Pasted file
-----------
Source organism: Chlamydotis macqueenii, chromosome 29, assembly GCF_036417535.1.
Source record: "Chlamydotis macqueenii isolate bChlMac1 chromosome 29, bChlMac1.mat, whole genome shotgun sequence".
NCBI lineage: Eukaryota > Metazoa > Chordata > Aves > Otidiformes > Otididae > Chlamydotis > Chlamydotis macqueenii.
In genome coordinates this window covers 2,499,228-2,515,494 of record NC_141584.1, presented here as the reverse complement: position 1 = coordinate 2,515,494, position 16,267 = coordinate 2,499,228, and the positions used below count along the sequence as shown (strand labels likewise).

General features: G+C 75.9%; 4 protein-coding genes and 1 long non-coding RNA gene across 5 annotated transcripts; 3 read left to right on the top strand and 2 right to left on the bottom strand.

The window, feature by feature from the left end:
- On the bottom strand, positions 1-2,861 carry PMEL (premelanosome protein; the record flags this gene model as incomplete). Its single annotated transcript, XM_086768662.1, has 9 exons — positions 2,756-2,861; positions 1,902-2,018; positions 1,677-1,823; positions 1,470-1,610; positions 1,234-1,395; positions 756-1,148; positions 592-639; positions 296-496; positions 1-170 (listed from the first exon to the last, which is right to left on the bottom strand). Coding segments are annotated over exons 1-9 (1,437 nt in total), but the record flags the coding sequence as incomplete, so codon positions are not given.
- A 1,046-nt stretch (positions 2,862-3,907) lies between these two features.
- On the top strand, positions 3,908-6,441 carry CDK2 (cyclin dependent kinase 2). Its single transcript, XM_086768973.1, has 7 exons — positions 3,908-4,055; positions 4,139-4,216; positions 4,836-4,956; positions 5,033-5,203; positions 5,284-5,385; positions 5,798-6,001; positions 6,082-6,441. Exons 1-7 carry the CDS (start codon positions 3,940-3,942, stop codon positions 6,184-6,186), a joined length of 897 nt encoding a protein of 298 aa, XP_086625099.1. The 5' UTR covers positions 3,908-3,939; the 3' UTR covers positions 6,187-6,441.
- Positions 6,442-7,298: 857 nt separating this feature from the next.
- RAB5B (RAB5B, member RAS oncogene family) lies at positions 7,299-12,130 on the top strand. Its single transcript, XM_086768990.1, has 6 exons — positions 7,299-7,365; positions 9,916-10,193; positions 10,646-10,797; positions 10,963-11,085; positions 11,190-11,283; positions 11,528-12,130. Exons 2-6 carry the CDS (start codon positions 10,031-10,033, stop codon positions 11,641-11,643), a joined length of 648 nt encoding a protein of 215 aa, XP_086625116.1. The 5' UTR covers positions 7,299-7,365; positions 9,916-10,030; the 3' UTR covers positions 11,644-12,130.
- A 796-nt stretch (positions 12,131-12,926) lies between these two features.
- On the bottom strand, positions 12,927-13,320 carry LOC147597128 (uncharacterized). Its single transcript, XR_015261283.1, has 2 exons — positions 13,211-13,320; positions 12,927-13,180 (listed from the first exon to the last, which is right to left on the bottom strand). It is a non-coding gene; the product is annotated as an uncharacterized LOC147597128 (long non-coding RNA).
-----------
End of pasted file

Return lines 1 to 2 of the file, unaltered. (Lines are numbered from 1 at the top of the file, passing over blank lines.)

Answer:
Source organism: Chlamydotis macqueenii, chromosome 29, assembly GCF_036417535.1.
Source record: "Chlamydotis macqueenii isolate bChlMac1 chromosome 29, bChlMac1.mat, whole genome shotgun sequence".